On a warm, sunny day my brother Drew and I climbed the long-abandoned but well-used Firewarden's Trail to the summit of Mount Hale (4054 ft.). This is a scenic "back-door" approach to the nearly viewless summit, passing through seemingly endless glades of white birch that grew up after a massive 1903 forest fire. On the way down I veered off-trail to a ledge with a long view up the Little River valley.
We started off with a 0.8 mile stroll up the North Twin Trail on the bed of the Little River logging railroad, which operated in this valley for a few years in the 1890s.
At the first river crossing we continued on the heavily-used unofficial path that bypasses the first two crossings, enjoying some nice views of the Little River. After crossing a side stream we reached the point where you hop up onto the Firewarden's Trail..
I've been on the Firewarden's Trail several times over the years. It was once a tractor road that served the fire tower atop Mount Hale, at which time it was known as the Mount Hale Trail and was described in the AMC White Mountain Guide. The lower part leads through fine hardwood forest.
A beautiful, mellow woods climb.
Before long we began ascending through the birch glades for which the trail is locally famous. Years ago the abandoned trail was "rediscovered" by backcountry skiers, and has become fairly well-known among hikers as well.
This is one of the largest birch stands in the Whites.
After hiking the rough Hi-Cannon Trail to Cannon Mountain the day before, Drew was enjoying the mellow grade, good footing and gorgeous forest.
The birches extend to nearly 3600 ft. in elevation!
Then there is a quick transition to a high-elevation softwood forest of mainly balsam fir.
A corridor through the conifers.
One of the old poles that held up the warden's telephone line.
Old barrels rusting in the woods near the mountain's northern subsidiary summit.
Drew on his 30th NH 4000-foot summit!
The big summit cairn is known for its magnetic rocks, always fun to test with your compass. The views are now almost completely gone on Hale's summit. If you stand atop the cairn you can barely see the tippy-tops of Mount Willey and the Twins. Under a broiling sun we searched in vain for a geocache located here.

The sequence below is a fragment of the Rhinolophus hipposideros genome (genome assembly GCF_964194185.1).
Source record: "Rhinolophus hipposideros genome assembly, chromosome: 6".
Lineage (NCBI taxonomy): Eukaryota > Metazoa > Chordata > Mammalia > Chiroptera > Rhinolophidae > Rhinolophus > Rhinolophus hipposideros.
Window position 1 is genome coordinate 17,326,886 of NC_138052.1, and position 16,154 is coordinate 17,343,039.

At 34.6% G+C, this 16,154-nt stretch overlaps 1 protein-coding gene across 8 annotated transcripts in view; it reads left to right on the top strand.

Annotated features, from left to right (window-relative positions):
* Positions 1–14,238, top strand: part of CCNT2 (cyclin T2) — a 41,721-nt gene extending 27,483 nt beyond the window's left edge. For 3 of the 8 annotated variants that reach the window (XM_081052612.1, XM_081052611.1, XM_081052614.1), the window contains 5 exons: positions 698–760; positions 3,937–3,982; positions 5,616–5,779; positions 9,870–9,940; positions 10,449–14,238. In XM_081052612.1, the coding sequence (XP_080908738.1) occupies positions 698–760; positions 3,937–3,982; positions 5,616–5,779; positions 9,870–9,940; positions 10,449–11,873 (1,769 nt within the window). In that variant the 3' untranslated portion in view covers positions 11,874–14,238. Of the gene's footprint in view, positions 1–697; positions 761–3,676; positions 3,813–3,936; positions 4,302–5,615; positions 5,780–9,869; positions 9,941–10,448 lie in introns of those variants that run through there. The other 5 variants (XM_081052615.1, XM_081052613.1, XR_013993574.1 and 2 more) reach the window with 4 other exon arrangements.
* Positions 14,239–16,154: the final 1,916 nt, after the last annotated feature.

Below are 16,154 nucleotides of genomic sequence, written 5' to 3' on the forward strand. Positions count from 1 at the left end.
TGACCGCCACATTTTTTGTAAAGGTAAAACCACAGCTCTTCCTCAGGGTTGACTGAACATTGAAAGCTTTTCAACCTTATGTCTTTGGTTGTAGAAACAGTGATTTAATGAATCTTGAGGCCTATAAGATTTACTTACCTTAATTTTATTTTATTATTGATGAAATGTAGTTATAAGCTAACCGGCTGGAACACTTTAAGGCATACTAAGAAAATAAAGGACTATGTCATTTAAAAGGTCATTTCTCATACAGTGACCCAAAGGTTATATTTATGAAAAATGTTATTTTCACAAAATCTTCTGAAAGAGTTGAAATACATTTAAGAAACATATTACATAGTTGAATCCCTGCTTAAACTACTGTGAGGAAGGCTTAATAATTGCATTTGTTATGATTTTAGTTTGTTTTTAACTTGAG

The fire tower was built in 1928, abandoned in 1948, and dismantled in 1972.
A weather-beaten USGS reference mark.
On the way down I investigated this clearing off the trail, which looked like a possible old logging camp site.
A moose had bedded down here.
Drew waits beside a tall stand of hobblebush.
Drew then continued down while I birch-whacked up to a familiar ledge on the west ridge.
A fine perch!
The ledge offers an unusual view far up the remote Little River valley. A few years ago my bushwhacking friend John "1HappyHiker" Compton bushwhacked all the way up to the head of the valley and up to the ridge between Mount Guyot and South Twin. I've used this valley three times for winter ascents of Zealand Mountain. It's a marvelous area for whacking.
Mount Guyot at the head of the valley. Zealand Mountain on the left and spurs of the Twin Range on the right.
South and North Twin across the valley.
A nice spot to hang out in the sun for a few minutes.
Evening light on the lower Firewarden's Trail.
An upstream view of the Little River. It was a great day on the birch-wooded slopes of Mount Hale.